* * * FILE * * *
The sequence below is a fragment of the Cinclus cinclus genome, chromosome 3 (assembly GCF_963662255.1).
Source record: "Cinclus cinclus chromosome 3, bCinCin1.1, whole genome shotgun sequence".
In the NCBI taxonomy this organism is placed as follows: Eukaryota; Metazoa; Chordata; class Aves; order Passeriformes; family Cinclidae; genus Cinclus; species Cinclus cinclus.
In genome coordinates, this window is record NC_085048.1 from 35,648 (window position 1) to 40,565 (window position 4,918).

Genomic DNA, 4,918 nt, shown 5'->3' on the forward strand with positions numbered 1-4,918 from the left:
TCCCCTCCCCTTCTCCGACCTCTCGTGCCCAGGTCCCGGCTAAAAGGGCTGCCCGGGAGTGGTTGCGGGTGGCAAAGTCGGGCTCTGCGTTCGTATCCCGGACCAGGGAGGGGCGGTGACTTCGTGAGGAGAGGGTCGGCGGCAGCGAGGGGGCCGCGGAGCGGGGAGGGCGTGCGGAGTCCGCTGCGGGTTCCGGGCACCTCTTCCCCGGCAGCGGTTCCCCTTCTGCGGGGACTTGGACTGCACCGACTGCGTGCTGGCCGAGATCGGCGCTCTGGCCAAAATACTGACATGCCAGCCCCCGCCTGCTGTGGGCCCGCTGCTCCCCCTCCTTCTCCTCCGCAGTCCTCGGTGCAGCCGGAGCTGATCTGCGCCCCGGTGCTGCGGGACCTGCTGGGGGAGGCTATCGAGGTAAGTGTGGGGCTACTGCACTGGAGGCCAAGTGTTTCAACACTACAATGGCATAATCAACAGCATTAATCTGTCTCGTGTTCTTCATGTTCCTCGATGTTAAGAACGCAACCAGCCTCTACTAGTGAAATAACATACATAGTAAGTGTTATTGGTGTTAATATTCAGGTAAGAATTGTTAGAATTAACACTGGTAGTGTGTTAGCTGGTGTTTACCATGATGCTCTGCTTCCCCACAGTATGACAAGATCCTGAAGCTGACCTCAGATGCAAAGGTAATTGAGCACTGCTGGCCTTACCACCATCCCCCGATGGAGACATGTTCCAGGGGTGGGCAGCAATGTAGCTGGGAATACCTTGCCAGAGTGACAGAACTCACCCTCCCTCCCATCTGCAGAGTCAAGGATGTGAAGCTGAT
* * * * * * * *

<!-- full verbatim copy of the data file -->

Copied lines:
The sequence below is a fragment of the Cinclus cinclus genome, chromosome 3 (assembly GCF_963662255.1).
Source record: "Cinclus cinclus chromosome 3, bCinCin1.1, whole genome shotgun sequence".
In the NCBI taxonomy this organism is placed as follows: Eukaryota; Metazoa; Chordata; class Aves; order Passeriformes; family Cinclidae; genus Cinclus; species Cinclus cinclus.
In genome coordinates, this window is record NC_085048.1 from 35,648 (window position 1) to 40,565 (window position 4,918).

Genomic DNA, 4,918 nt, shown 5'->3' on the forward strand with positions numbered 1-4,918 from the left:
TCCCCTCCCCTTCTCCGACCTCTCGTGCCCAGGTCCCGGCTAAAAGGGCTGCCCGGGAGTGGTTGCGGGTGGCAAAGTCGGGCTCTGCGTTCGTATCCCGGACCAGGGAGGGGCGGTGACTTCGTGAGGAGAGGGTCGGCGGCAGCGAGGGGGCCGCGGAGCGGGGAGGGCGTGCGGAGTCCGCTGCGGGTTCCGGGCACCTCTTCCCCGGCAGCGGTTCCCCTTCTGCGGGGACTTGGACTGCACCGACTGCGTGCTGGCCGAGATCGGCGCTCTGGCCAAAATACTGACATGCCAGCCCCCGCCTGCTGTGGGCCCGCTGCTCCCCCTCCTTCTCCTCCGCAGTCCTCGGTGCAGCCGGAGCTGATCTGCGCCCCGGTGCTGCGGGACCTGCTGGGGGAGGCTATCGAGGTAAGTGTGGGGCTACTGCACTGGAGGCCAAGTGTTTCAACACTACAATGGCATAATCAACAGCATTAATCTGTCTCGTGTTCTTCATGTTCCTCGATGTTAAGAACGCAACCAGCCTCTACTAGTGAAATAACATACATAGTAAGTGTTATTGGTGTTAATATTCAGGTAAGAATTGTTAGAATTAACACTGGTAGTGTGTTAGCTGGTGTTTACCATGATGCTCTGCTTCCCCACAGTATGACAAGATCCTGAAGCTGACCTCAGATGCAAAGGTAATTGAGCACTGCTGGCCTTACCACCATCCCCCGATGGAGACATGTTCCAGGGGTGGGCAGCAATGTAGCTGGGAATACCTTGCCAGAGTGACAGAACTCACCCTCCCTCCCATCTGCAGAGTCAAGGATGTGAAGCTGAT